Article VIII, § 7 provides that:
"No county, city, town or other municipal corporation shall hereafter give any money, or property, or loan its money, or credit to or in aid of any individual, association, company or corporation, except for the necessary support of the poor and infirm, or become directly or indirectly the owner of any stock in or bonds of any association, company or corporation."
The senior citizens' center in question, which your letter describes as "nonprofit," is also described as being privately owned and operated, and this constitutional provision has been consistently interpreted by our supreme court as a prohibition against gifts of funds by counties and other municipal corporations to private associations, regardless of the purpose of such gifts. One of the earliest cases on the subject wasJohns v. Wadsworth, 80 Wash. 352, 141 Pac. 892 (1914), which dealt with the constitutionality of a statute expressly authorizing gifts of county funds to private nonprofit associations for the operation of fairs. While the court in that case recognized the educational value and worthy purpose of such fairs, it concluded, nevertheless, that Article VIII, § 7,supra, prohibits and gifts of county funds to a private entity for any purpose. Accord,State ex rel. O'Connell v. Port of Seattle, 65 Wn.2d 801, 399 P.2d 623 (1965), andState v. Klickitat County PUD, 79 Wn.2d 237, 484 P.2d 393 (1971), in which the same principle has more recently been applied.
[[Orig. Op. Page 5]]
In determining by reason of this constitutional provision that your first question must be answered in the negative, we are fully aware of our previous opinion, AGO 1970 No. 24 [[to David G. Sprague and George Fleming, State Representatives on November 5, 1970]], concerning the relationship between Article VIII, § 7 and certain grants to municipalities under Title I of the Demonstration Cities and Metropolitan Development Act of 1966 (42 U.S.C. §§ 3301-3313). In that prior opinion we concluded that a first class city's expenditure of federal grants under that act (which would have constituted gifts if made from a city's own funds) did not fall within the prohibition of this section of the Constitution for the reason that under the terms of the grants there in question the funds involved were only available for the specific purposes for which they were granted. Because of this we determined that these funds never actually became city funds subject to the constitution. The city in making the expenditures thus acted only as a "conduit" for the expenditure of federal funds. That reasoning, however, is simply not applicable in a situation where, as in the case of general revenue sharing monies granted under the federal act here under consideration, the funds in question become those of the local governmental units to which they are granted and/or are expressly made subject to applicable restrictions of state law in any event.
In addition, we have not overlooked the possible argument in support of a contrary answer to your first question which might be based upon the exception in Article VIII, § 7,supra, regarding expenditures for the ". . . necessary support of the poor and infirm." An initial answer to such an argument, however, is that there is no evidence that the senior citizens who may be served by the private association to which the funds in question would be given are either poor or infirm. Furthermore, the question to be answered in this opinion is not whether a county's revenue sharing funds may be expended by that county itself for the direct benefit of any particular class of persons; instead, it concerns the legality of expending such funds by way of a gift or grant to a nonprofit private association ‑ which cannot itself be characterized as either a "poor" or "infirm" person within the meaning of Article VIII, § 7, supra. Such a grant or gift may not be made even though its ultimate purpose might be to benefit persons who are eligible for direct assistance under the Constitution. Accord,Johns v. Wadsworth, supra; also, our opinion to the prosecuting attorney of Walla Walla county, January 15, 1931, a copy of which is enclosed.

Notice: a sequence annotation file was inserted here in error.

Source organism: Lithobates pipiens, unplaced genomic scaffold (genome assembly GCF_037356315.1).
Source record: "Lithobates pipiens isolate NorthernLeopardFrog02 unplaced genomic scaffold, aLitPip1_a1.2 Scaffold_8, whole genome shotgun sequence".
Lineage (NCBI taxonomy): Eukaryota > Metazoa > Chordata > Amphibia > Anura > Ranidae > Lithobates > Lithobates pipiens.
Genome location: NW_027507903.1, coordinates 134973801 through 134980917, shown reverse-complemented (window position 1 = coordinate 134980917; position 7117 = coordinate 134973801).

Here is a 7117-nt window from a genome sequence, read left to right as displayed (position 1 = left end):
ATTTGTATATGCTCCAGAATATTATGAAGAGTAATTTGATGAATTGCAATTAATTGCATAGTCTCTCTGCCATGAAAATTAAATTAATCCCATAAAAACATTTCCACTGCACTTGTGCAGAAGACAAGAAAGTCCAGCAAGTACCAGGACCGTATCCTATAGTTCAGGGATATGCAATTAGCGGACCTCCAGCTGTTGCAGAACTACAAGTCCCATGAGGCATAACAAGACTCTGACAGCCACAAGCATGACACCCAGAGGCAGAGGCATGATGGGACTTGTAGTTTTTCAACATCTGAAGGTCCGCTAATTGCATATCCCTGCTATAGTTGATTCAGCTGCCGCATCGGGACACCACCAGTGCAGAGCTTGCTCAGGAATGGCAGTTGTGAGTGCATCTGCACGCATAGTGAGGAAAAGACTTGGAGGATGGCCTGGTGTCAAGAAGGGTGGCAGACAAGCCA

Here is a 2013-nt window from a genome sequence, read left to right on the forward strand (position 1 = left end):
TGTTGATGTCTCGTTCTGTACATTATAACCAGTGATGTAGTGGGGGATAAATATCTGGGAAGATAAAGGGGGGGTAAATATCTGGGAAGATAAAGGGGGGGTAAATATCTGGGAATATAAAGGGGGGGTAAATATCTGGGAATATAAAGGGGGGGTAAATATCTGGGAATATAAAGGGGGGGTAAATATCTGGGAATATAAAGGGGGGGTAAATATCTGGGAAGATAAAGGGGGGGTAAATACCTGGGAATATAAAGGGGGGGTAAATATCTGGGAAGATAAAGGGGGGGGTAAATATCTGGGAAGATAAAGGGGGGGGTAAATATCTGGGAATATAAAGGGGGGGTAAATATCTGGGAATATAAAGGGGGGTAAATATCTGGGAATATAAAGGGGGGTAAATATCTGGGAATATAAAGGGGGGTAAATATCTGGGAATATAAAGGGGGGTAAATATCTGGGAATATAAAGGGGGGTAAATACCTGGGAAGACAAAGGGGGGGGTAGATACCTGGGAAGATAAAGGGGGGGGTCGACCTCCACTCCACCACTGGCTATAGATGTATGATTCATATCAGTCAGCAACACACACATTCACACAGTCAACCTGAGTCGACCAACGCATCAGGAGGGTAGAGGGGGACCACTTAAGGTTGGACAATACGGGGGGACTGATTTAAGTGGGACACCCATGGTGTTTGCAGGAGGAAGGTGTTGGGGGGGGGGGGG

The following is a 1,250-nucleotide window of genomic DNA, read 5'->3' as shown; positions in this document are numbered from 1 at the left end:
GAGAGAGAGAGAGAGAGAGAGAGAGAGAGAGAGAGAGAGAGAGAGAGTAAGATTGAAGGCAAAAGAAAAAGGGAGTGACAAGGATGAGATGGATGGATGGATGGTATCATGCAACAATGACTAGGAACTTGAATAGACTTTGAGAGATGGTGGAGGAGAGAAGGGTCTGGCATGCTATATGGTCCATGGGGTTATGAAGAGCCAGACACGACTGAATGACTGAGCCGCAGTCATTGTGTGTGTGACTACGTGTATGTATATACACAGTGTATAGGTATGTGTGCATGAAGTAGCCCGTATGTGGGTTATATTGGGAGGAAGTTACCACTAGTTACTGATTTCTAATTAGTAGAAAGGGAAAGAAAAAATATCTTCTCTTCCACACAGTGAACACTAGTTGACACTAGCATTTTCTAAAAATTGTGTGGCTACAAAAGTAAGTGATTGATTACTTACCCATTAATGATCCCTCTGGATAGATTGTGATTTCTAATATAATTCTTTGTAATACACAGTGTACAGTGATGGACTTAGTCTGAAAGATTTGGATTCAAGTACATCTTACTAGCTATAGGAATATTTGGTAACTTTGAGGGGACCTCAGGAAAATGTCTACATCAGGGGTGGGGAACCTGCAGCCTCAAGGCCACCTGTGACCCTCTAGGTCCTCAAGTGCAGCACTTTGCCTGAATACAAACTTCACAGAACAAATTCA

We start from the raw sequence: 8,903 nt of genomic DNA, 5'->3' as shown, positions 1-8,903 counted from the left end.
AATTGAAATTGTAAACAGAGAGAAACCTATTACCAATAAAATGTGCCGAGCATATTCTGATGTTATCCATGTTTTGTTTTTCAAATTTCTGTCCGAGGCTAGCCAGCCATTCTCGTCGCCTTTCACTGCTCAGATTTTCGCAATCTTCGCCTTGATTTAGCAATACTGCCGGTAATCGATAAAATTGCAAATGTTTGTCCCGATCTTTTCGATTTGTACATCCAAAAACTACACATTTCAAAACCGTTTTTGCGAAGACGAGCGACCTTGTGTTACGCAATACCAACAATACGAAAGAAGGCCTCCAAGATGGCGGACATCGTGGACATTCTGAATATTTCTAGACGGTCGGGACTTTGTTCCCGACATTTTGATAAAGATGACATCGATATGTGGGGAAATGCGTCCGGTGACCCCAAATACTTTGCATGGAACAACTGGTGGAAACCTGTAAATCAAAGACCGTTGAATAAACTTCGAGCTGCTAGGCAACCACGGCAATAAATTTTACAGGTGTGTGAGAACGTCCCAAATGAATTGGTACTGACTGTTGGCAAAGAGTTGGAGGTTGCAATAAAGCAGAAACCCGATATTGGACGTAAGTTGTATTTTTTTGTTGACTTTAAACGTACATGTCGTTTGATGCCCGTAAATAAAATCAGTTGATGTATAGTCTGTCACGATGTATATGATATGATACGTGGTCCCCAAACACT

Therefore, in answer to your first question, we first conclude that no county of any class may constitutionally donate [[Orig. Op. Page 6]] any of its own funds to a private nonprofit senior citizens' center such as you have described. For that reason we then further conclude that those counties must be regarded as being forbidden by 31 U.S.C.A. § 1243(a) (4), supra, from donating any of their general revenue sharing funds to such an organization.
Your second question, asking whether a county not operating under a home rule charter may donate a portion of its federal revenue sharing fundsto a fire protection district for the purchase of an ambulance, is distinguishable from your first in that it presents no constitutional problem under Article VIII, § 7,supra. Gifts of municipal funds to other public agencies are not prohibited by that section. Rands v. Clarke County, 79 Wash. 152, 139 Pac. 1090 (1914). For other reasons, however, we must nevertheless also answer this question in the negative as well.